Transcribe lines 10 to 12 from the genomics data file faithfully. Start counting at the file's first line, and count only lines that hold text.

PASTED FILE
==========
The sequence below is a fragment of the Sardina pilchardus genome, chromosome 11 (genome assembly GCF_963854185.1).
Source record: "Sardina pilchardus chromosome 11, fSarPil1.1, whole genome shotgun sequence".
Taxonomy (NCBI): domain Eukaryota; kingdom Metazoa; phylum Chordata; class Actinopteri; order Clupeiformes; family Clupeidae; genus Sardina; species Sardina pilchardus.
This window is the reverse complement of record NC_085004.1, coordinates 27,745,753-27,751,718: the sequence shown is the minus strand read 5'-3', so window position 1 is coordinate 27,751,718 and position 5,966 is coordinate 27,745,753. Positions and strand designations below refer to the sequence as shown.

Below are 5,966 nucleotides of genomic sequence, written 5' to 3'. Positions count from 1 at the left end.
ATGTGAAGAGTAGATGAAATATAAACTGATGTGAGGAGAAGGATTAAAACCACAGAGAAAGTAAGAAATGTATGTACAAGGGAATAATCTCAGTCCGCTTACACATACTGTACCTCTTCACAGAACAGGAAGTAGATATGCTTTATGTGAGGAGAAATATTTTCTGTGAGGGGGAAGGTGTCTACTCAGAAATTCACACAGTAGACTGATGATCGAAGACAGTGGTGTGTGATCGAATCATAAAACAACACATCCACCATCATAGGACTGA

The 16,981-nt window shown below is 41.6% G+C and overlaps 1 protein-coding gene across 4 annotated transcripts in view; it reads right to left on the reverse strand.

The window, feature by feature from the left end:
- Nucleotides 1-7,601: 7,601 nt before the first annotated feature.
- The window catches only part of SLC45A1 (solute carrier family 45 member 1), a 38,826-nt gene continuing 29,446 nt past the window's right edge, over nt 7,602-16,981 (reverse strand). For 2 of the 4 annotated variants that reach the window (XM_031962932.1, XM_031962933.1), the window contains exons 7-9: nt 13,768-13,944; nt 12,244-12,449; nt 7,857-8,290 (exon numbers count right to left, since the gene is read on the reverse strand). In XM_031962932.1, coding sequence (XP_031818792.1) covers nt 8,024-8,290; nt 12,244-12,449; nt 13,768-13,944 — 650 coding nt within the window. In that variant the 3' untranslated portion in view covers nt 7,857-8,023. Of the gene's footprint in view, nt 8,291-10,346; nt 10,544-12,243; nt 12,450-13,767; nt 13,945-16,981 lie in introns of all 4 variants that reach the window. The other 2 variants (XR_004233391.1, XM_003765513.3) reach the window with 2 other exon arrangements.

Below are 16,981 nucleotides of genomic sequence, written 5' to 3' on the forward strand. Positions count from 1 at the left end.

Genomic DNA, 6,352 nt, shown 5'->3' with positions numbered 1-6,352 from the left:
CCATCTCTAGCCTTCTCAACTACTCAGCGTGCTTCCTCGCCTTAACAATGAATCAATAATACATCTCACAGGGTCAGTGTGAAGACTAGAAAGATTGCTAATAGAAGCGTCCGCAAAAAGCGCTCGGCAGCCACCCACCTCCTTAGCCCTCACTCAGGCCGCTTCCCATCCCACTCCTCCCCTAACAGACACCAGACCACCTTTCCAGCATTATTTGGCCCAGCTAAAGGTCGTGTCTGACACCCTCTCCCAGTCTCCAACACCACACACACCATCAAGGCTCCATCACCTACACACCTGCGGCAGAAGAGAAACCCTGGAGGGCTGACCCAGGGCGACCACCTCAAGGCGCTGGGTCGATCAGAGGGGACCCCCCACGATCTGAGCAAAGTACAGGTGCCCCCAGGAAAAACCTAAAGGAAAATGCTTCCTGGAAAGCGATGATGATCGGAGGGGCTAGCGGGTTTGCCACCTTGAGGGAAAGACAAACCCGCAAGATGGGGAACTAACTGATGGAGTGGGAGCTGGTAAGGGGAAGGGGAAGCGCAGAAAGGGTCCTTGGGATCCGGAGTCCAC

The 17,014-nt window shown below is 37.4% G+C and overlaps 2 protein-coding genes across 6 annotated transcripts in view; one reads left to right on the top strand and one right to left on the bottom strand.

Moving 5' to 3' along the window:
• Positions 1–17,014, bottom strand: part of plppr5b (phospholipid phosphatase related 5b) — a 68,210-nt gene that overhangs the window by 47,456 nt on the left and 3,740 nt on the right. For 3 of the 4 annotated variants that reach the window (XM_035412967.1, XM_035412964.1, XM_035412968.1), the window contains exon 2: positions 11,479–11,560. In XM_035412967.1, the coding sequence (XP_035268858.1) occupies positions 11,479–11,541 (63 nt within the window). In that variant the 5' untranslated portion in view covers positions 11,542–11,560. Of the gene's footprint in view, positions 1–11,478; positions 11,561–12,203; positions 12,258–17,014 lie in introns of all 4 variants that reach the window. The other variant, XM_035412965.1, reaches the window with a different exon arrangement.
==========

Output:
- The window catches only part of SLC45A1 (solute carrier family 45 member 1), a 38,826-nt gene continuing 29,446 nt past the window's right edge, over nt 7,602-16,981 (reverse strand). For 2 of the 4 annotated variants that reach the window (XM_031962932.1, XM_031962933.1), the window contains exons 7-9: nt 13,768-13,944; nt 12,244-12,449; nt 7,857-8,290 (exon numbers count right to left, since the gene is read on the reverse strand). In XM_031962932.1, coding sequence (XP_031818792.1) covers nt 8,024-8,290; nt 12,244-12,449; nt 13,768-13,944 — 650 coding nt within the window. In that variant the 3' untranslated portion in view covers nt 7,857-8,023. Of the gene's footprint in view, nt 8,291-10,346; nt 10,544-12,243; nt 12,450-13,767; nt 13,945-16,981 lie in introns of all 4 variants that reach the window. The other 2 variants (XR_004233391.1, XM_003765513.3) reach the window with 2 other exon arrangements.

Below are 16,981 nucleotides of genomic sequence, written 5' to 3' on the forward strand. Positions count from 1 at the left end.

Genomic DNA, 6,352 nt, shown 5'->3' with positions numbered 1-6,352 from the left: